Enhance students’ awareness of digital citizenship through integrating it into the curriculum

Dr. Mike Ribble first defines digital citizenship as a concept that helps teachers understand what students should know to use technology appropriately. In other words, digital citizenship exists for school teaching and learning at that time. He then revises the definition: Digital citizenship is the continuously developing norms of appropriate, responsible, and empowered technology use. Ribble does not mention school in the new definition because digital citizenship changes over time, and technology is not only served for learning. Being good digital citizens is not for school purposes but for functioning in the world around us. Therefore, building digital citizenship should be a life-long journey.

Interestingly, there is no computer subject in the SK curriculum. Is it because technology permeates every subject? Is it because the school assumes students have already mastered the nine elements of digital citizenship? I cannot question the provincial curricula document because it is written by experts and revised several times.

We cannot restrict the pace of the digital era; we need to accustom and use its strengths well. If you wonder how to integrate technology into teaching, please see the SAMR model in my previous blog.  I like the fourth level of integration remodification best because technology allows for creating new tasks.

As a secondary pre-service teacher majoring in English, I’d like to incorporate technology into traditional classrooms, especially into reviewing the literature. I will take Grade 10 ELA as an example. Learning outcome CC A10.1 requires students to create something to demonstrate their understanding of identity, social responsibility, and social agency. How about letting students present their work via their own devices? I am inspired by Bring Your Own Device program (BYOD) in Digital Citizenship Education in Saskatchewan Curriculum. BYOD encourages the school to allow students to use devices in their hands for learning. Students can practice digital communication because they use digital devices in a safe place, in real life, and in the community. Creating a safe place requires teachers have a strong understanding of popular apps. There should be clear agreements between teachers and students to confirm that digital devices will only be used for learning purposes. It is worth noting that the learning process and product should be different from those in traditional ELA classrooms. Indicator C under CC A10.1 requires students to develop a project-based inquiry. Students could make the inquiry in groups. Due to the pandemic, online collaboration has become popular. Students will collect resources online and approach each other via social networking software. If teachers could set a deadline clearly, students would supervise each other and thus are safe from being distracted.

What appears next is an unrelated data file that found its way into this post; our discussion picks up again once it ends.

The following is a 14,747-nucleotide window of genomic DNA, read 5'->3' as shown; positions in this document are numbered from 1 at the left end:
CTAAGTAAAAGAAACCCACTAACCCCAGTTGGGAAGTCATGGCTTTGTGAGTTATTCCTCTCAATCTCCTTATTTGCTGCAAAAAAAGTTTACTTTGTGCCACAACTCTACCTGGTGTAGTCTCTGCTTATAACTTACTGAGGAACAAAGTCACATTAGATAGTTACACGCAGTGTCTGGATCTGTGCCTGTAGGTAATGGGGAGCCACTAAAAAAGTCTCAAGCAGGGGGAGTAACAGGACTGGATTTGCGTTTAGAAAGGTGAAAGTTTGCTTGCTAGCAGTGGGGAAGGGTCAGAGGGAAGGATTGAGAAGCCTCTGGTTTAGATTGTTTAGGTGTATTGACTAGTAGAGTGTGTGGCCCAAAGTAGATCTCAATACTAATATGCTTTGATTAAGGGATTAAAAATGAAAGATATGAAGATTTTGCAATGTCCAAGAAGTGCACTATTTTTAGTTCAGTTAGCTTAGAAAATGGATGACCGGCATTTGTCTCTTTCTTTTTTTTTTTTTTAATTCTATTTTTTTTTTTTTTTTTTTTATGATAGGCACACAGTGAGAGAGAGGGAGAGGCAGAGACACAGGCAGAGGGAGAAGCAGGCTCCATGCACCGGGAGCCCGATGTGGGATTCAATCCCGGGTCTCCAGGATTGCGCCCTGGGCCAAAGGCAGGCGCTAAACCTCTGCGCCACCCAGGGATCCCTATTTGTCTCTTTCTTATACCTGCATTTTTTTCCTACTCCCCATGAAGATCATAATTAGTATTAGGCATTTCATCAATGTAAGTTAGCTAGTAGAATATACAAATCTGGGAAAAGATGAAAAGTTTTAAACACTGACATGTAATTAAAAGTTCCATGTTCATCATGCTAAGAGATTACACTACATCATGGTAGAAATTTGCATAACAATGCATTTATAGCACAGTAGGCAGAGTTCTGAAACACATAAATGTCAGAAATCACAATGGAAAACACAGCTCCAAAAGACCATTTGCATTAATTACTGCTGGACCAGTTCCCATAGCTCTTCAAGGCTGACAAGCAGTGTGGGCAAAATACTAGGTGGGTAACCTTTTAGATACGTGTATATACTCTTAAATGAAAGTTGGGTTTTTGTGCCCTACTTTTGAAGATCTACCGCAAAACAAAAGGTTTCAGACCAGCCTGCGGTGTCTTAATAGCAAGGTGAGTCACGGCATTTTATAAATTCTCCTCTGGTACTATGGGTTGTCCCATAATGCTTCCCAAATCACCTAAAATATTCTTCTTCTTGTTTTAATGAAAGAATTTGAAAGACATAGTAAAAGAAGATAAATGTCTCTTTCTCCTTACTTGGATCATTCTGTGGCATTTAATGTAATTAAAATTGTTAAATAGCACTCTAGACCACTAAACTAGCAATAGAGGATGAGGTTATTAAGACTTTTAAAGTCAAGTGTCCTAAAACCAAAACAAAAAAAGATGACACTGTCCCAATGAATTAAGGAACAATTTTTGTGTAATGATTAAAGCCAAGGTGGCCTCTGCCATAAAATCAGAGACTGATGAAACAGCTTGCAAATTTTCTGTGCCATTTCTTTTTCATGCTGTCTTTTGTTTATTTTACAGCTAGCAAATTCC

During the learning process, students will also practice Digital Etiquette by communicating with manners and referencing the resources correctly. Moreover, they will also distinguish between reliable and fake resources. Teachers should offer students aid if they struggle with distinction. Teachers could teach them reverse image search, which helps people to differentiate original photos from post-editing ones. After they finish their inquiry, they can post works on the Internet. Actual audience visit enhances students’ Digital Responsibilities. If they post valuable opinions in their works, cyber citizens will praise them. Conversely, they will get criticism. The lesson should end up with a discussion in which the class evaluates the comments together. Looking at these real examples and non-examples, students switch positions from a consumer to censors and therefore have a deeper understanding of digital citizenship.

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